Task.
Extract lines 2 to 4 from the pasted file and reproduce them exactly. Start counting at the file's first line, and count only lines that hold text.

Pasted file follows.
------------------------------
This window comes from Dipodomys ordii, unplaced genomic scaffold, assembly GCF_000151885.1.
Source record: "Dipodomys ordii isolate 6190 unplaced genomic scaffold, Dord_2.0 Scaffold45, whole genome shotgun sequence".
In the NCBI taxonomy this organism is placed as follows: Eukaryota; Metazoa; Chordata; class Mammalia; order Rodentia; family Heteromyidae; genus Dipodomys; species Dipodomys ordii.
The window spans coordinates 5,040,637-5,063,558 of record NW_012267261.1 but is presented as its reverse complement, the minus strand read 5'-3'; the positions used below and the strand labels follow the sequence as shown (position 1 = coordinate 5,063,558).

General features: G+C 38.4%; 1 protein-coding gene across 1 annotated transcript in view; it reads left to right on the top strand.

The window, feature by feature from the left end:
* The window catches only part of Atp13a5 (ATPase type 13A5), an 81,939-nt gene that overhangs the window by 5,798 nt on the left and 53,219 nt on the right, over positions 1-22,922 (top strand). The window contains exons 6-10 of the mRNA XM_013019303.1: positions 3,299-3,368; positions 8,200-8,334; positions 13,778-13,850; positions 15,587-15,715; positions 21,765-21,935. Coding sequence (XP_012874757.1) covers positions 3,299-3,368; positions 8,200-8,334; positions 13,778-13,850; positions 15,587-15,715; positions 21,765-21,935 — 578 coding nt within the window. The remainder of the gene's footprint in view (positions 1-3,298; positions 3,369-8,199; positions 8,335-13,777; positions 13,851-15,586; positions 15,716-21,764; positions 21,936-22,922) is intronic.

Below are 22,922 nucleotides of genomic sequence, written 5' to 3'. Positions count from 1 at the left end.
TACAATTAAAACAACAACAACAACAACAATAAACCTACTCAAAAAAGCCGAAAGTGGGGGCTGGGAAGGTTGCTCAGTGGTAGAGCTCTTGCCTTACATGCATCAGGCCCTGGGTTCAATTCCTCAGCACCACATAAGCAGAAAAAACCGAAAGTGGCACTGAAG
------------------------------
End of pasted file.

Source record: "Dipodomys ordii isolate 6190 unplaced genomic scaffold, Dord_2.0 Scaffold45, whole genome shotgun sequence".
In the NCBI taxonomy this organism is placed as follows: Eukaryota; Metazoa; Chordata; class Mammalia; order Rodentia; family Heteromyidae; genus Dipodomys; species Dipodomys ordii.
The window spans coordinates 5,040,637-5,063,558 of record NW_012267261.1 but is presented as its reverse complement, the minus strand read 5'-3'; the positions used below and the strand labels follow the sequence as shown (position 1 = coordinate 5,063,558).